And Now There Are 58 Still Alive: Celebrities meet with MPTF
BY ROBERT W. WELKOS
Actors Renee Taylor and her husband, Joe Bologna, along with actors Elliott Gould, Connie Stevens and singer Nancy Sinatra, met with officials of the Motion Picture & Television Fund this week in hopes of delaying the fund’s controversial decision to close its Long-Term Care unit and acute-care hospital in Woodland Hills. But it remains uncertain if the fund’s board will go along.
The fund’s interim CEO Bob Beitcher, who attended the face-to-face meeting along with the MPTF Foundation’s CEO Ken Sherer, told the celebrities that Beitcher would forward their request to the MPTF board of directors, which meets in a few weeks, but gave no assurances that the facility would remain open for a year or longer.
“There was no agreement that came out of the meeting,” said Steve Honig, spokesperson for the fund. “Bob Beitcher said he would take their request and put it in front of the board for consideration.”
But Taylor and Bologna came away cautiously elated by the informal gathering and spoke optimistically that they hope the two sides keep talking.
Taylor went so far as to say: “They made a commitment to keep the Long-Term Care (and) hospital open for a year.”
That opinion was shot down by Honig, who made it clear that Beitcher was acting only as a messenger.
“He is acting as a messenger and is saying to the board, ‘This is what they are wanting to do’ and putting it on the table. It’s no reflection on Bob’s feelings one way or another.”
“It was actually a worthwhile meeting,” Bologna told HollywoodNews.com. “We were all concerned about one thing: everybody loves the home.”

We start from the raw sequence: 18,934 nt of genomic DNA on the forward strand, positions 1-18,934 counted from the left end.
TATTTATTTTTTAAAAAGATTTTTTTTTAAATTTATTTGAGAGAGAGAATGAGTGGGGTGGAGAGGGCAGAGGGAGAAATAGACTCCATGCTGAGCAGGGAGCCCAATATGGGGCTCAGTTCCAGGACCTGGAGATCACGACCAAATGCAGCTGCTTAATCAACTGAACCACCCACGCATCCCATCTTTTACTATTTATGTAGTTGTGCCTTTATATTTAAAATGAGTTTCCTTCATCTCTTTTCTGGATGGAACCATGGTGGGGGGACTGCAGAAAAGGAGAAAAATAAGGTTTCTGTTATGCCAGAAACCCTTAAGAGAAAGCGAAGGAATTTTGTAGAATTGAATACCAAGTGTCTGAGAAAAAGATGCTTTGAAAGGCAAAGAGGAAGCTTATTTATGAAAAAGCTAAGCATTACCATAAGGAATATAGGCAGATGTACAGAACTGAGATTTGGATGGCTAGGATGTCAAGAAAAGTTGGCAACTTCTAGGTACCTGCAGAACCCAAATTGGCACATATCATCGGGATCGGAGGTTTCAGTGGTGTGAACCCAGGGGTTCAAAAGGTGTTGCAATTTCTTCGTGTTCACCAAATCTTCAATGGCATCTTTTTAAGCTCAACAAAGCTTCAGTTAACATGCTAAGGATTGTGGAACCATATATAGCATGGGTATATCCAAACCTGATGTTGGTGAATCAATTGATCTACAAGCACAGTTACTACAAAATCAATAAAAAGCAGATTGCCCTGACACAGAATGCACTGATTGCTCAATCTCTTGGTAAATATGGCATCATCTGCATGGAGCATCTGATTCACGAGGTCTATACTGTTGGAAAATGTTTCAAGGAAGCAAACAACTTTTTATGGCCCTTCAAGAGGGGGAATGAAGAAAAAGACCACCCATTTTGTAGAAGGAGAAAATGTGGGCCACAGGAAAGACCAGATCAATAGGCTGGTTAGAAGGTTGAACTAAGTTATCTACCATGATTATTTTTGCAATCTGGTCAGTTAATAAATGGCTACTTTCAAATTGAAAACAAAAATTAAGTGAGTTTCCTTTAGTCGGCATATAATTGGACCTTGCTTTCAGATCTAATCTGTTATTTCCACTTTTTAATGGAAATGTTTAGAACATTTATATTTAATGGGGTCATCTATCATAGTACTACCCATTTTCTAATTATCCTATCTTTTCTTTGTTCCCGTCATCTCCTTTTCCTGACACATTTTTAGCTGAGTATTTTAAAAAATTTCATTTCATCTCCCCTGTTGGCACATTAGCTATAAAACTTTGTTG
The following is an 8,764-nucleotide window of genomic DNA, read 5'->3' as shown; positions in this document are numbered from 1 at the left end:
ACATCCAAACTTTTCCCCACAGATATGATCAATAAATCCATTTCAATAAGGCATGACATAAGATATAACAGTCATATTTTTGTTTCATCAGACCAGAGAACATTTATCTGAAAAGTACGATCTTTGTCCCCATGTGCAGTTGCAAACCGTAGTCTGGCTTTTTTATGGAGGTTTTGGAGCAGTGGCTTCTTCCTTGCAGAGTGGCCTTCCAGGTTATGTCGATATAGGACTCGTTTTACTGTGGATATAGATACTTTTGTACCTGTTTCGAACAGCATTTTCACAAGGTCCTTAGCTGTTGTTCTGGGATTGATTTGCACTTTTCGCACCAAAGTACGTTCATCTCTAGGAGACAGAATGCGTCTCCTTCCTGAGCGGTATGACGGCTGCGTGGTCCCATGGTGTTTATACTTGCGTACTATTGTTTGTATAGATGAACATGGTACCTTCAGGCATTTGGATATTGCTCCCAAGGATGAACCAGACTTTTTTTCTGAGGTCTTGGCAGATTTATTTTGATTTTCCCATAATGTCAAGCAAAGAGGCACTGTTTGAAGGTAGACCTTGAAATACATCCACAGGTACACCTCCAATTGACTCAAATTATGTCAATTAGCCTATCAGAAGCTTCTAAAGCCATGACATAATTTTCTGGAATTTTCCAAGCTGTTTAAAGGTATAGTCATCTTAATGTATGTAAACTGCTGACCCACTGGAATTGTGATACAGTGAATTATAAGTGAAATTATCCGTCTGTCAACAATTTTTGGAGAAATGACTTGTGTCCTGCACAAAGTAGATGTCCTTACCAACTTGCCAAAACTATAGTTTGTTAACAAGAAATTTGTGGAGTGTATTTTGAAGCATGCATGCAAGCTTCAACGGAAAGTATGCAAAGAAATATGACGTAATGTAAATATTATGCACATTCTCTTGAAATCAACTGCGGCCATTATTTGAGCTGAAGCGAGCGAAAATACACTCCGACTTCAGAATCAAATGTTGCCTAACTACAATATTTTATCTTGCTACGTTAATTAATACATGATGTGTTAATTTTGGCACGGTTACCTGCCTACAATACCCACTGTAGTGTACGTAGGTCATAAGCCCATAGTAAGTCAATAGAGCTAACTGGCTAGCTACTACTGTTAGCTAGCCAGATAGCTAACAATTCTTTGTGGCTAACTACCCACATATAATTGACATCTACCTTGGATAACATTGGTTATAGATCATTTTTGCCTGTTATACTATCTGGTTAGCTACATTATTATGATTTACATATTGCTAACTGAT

He said they want the board to address a two-step process: “Whether we can keep that Long-Term Care unit open while (the facility’s 58 remaining residents are there) and then the real daunting task is keeping (it) open in perpetuity.”
Taylor and Bologna said they were told by the fund officials that it takes about $10 million a year to operate the Long-Term Care unit and hospital.
“We said we want to look at the figures,” Taylor said.
But Honig said the books have been open for public inspection for some time. In a phone interview last week, Beitcher told HollywoodNews.com that the group protesting the closure, Saving the Lives of Our Own, has already examined the books and has not disputed the figures.
Still, should the board ever delay the closure and give the group time to raise funds, it would be a daunting task.
The announcement in January of 2009 that the fund plans to close that portion of its decades-old Woodland Hills complex has proven to be a public relations nightmare for the fund.
Citing soaring costs of running the facility and a recessionary economy, the fund disputed allegations made by protesters that the care it dispenses had been adversely impacted, but that was little solace for those residents and their families who would be forced to leave.
Beitcher said that while the fund doesn’t have a target date of closing the hospital and long-term care facility, the staff will continue to work with the remaining 58 residents to find them other places to live.
He noted that the oldest resident, 109-year-old Dorothy Luff, passed away last week.
“She had been in our facility for over 10 years,” he said. “She had a wonderful life with us but had been in declining health. Someone told me she had been an actress in silent films.”
Last month, Saving the Lives of Our Own sent an open letter to MPTF Board Chairman Frank Mancuso and board members Joseph A. Fischer and fund Interim CEO Beitcher calling for a new board “whose members recognize their duty to uphold the trust placed in their hands, and who acknowledge their responsibility to leave no stone unturned to preserve what is morally and ethically right.”
“It was the board’s abject failure to insist that administrators uphold MPTF’s historic commitment to our industry and adhere to its founding principles that created the ‘mess’ your are struggling to clean up. Your ‘mess’ is the result of years of mismanagement, poor judgment, biased expert advice, and a stubborn refusal to admit your own fundamental mistakes.”
Taylor and Bologna have become outspoken critics of the proposed closure. They recently hosted an auction of celebrity memorabilia at their home which raised more than $30,000 to help defray medical costs and keep the facility open. Among the items auctioned were vintage bathing suits from Esther Williams, paintings by Phyllis Diller and Frank Sinatra neckties donated by the late singer’s daughter, Nancy.